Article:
Major breakthrough in red lobster breeding
EU researchers successfully raised juvenile red lobster, a vulnerable species, making it one of the three research centers in the world to have obtained juveniles.
With ten years of experience breeding vulnerable species, a team of researchers from the University of Corsica and CNRS successfully bred red lobsters (Palinurus elephas), making it one of only three research centers in the world to have obtained juveniles.
The first larval experiment with red lobster, which started in 2021, was successful in less than 3 months obtaining six juvenile lobster (83 dph) and a 50% survival rate in the last larval stages (43 dph). Scientists said that to improve performance there are a series of bottlenecks to solve, such as the number and fragility of the larval stages, the length of rearing, diet and the sanitary constraints of the process.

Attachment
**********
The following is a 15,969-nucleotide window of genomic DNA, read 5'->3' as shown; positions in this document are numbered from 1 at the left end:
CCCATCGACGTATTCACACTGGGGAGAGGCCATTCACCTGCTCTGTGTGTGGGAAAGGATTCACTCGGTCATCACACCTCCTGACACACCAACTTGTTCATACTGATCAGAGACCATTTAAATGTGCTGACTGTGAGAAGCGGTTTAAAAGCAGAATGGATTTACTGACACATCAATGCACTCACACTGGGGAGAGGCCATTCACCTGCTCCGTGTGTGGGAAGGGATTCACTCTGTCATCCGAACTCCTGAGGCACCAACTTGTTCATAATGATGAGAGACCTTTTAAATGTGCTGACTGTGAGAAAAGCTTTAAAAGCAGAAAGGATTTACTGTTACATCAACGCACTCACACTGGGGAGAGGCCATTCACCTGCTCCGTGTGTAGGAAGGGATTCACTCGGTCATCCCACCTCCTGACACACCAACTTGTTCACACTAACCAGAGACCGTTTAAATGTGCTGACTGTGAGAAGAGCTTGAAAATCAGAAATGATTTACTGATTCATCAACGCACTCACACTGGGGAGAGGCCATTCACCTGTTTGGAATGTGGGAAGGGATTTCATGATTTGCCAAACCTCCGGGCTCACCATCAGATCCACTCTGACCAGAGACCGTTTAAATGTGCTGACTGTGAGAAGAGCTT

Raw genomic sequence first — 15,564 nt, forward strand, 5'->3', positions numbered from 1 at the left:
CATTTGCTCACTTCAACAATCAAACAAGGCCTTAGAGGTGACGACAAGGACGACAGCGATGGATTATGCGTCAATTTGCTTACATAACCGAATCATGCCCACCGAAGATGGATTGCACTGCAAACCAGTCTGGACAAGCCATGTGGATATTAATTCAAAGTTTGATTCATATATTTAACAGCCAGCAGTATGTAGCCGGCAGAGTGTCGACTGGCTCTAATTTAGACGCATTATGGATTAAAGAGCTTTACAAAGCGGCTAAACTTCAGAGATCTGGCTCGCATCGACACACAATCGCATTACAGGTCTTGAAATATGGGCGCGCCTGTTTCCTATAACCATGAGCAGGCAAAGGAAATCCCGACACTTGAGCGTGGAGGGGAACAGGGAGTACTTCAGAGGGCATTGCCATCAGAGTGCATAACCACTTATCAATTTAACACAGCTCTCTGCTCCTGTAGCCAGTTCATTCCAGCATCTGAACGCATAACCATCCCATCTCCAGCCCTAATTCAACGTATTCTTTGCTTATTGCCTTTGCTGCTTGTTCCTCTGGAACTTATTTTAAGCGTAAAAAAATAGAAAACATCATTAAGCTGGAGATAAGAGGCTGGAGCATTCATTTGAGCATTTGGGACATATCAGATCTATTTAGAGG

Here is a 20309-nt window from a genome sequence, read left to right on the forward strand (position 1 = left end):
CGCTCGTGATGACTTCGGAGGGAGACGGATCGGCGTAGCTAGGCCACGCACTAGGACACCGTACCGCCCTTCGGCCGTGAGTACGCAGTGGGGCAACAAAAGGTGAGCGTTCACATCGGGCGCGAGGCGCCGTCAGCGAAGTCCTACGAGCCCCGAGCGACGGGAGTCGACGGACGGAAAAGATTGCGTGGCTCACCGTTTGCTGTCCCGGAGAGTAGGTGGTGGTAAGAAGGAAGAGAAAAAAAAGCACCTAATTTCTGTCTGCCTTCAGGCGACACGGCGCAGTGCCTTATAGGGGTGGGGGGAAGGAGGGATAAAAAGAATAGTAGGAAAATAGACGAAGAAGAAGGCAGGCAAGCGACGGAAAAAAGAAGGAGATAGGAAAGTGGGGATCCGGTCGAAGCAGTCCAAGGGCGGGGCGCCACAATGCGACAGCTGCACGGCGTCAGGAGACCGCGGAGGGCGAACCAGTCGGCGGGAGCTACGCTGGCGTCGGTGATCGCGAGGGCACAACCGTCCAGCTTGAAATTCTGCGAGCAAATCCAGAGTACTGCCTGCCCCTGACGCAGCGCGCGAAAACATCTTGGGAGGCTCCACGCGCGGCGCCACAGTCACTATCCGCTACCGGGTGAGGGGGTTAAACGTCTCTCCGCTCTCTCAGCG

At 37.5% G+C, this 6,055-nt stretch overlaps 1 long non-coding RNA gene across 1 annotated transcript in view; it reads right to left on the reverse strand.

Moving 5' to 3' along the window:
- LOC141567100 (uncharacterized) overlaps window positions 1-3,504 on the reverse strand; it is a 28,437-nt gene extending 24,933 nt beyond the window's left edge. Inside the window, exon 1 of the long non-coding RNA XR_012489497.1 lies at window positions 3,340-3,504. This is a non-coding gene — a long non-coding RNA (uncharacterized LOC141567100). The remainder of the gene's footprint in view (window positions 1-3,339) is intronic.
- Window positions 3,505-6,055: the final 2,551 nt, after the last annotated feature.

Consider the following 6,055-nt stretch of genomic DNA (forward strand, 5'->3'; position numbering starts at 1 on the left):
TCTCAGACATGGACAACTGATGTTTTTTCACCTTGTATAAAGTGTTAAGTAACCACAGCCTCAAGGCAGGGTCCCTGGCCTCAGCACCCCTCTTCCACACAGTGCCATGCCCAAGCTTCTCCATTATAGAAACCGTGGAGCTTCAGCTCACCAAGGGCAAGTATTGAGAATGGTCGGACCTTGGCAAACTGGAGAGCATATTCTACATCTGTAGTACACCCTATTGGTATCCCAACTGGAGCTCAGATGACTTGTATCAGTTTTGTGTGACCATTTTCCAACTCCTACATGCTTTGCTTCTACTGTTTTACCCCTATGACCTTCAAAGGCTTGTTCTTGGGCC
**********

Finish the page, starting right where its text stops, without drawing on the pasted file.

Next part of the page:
The red lobster is distributed from Norway to Mauritania, included the Mediterranean Sea, and is listed in the International Union for Conservation of Nature (IUCN) Red List as vulnerable. Economically, controlling lobster reproduction could help stem the decline in catches in Europe due to overfishing. The Stella Mare laboratory is also studying the possibilities of industrial valorization of its shells to produce, for example, chitosan.